The implication seems clear. The ECB will do more to defend a Euro Area 2.0 adhering to “compact fiscal rules,” as the central bank has called for since the launch of the common currency. The quid pro quo is fairly obvious. The ECB demands a curtailing of fiscal sovereignty by member state politicians before it will commit to more forceful measures. It seems almost certain that the ECB will lower rates by another 25 basis points at its next policy setting meeting on December 8. But what will matter are the additional non-standard measures that Frankfurt might then implement. As discussed on this blog last month, the ECB has several options, including unlimited liquidity for banks beyond one-year expansions of its covered bond program and further changes to its collateral policies.

The ECB (or its constituent central banks) could even lend to the IMF to finance a financial assistance package to Italy and/or Spain. This would be a constructive development. It would guarantee direct IMF involvement in the structural overhaul and oversight of larger EU economies, adding to market confidence. It would also effectively mobilize euro area financial resources—one of the backbones of the IMF—to help solve a euro area problem. Thus Europe, one of the richest regions in the world, would in essence be bailing itself out, rather than relying on the savings of poorer countries that would be tapped by the IMF. From a moral standpoint—and without thinking about the implied loss of euro area political sovereignty from being bailed out by the rest of the world—this would seem the right thing to do. Hopefully, relying on the IMF as a mechanism would also alleviate the ECB’s concerns about its own independence. Because the IMF is not itself a government, Frankfurt could still claim to be outside euro area government influence.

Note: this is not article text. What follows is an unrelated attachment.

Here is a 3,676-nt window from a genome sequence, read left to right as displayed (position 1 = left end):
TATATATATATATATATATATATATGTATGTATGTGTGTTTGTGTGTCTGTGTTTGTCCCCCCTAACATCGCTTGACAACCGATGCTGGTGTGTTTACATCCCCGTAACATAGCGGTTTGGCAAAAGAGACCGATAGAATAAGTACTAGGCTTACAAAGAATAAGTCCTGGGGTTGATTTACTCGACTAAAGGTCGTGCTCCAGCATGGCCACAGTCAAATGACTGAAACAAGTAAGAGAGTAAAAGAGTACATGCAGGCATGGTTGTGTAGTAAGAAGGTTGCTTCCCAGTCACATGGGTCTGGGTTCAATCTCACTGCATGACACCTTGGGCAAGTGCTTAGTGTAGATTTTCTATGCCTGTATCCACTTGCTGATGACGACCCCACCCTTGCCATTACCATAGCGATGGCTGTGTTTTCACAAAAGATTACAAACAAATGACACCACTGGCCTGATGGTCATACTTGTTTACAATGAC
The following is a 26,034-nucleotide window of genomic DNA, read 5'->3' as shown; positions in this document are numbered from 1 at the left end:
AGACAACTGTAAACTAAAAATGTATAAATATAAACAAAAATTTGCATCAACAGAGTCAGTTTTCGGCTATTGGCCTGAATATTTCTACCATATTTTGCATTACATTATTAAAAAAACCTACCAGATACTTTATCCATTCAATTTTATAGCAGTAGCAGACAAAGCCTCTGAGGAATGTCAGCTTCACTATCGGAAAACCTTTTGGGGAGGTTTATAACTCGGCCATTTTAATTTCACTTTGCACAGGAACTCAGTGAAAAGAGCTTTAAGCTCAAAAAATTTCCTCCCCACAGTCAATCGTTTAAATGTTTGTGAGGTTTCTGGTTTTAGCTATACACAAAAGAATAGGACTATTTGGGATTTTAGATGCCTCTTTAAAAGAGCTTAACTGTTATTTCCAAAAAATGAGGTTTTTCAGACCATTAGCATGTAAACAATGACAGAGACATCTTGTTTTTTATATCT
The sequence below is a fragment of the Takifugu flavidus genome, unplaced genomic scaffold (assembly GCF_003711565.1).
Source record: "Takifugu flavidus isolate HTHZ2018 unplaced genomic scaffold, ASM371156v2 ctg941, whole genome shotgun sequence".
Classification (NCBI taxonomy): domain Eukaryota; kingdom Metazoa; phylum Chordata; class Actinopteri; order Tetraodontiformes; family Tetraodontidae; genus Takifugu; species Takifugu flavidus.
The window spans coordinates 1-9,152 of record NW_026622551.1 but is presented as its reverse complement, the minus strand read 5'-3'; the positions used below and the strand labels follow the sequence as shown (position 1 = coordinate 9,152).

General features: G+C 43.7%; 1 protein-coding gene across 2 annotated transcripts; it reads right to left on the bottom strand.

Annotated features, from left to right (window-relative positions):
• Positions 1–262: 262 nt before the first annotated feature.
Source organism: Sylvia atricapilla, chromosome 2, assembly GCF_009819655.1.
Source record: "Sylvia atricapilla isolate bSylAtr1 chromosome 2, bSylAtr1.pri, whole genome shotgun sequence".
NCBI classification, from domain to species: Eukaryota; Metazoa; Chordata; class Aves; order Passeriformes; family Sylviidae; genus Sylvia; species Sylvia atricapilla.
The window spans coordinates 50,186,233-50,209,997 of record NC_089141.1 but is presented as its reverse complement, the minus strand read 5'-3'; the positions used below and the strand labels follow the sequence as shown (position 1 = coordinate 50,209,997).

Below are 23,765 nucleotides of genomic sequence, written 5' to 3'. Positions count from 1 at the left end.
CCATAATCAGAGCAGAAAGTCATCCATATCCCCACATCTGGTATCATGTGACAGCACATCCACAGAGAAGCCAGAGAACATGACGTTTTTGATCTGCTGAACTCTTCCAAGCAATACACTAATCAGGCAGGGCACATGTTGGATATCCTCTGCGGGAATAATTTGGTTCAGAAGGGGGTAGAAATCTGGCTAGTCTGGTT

The last main political deliverable at the EU Summit on December 9 will likely follow the policy demands of Germany and the ECB in favor of enhanced enforcement of euro area fiscal rules, including changes to the EU Treaty. Thus Chancellor Angela Merkel of Germany and President Nicolas Sarkozy of France have stumbled toward something reasonably close to what has been predicted on this blog. Such a step will likely satisfy the calls by Draghi for a new euro area fiscal compact.

The Standard & Poor’s Stumbling Block

A no less interesting development has been the Standard & Poor’s decision to put 15 euro area members on “Credit Watch with Negative Implications.” This was in some ways not unexpected. In August, after all, S&P downgraded the United States from AAA-status with the reasoning that it “reflects our [S&P] view that the effectiveness, stability, and predictability of American policymaking and political institutions have weakened at a time of ongoing fiscal and economic challenges.” What was true for US policymaking then would seem to have to be true for the euro area in the last 18 months.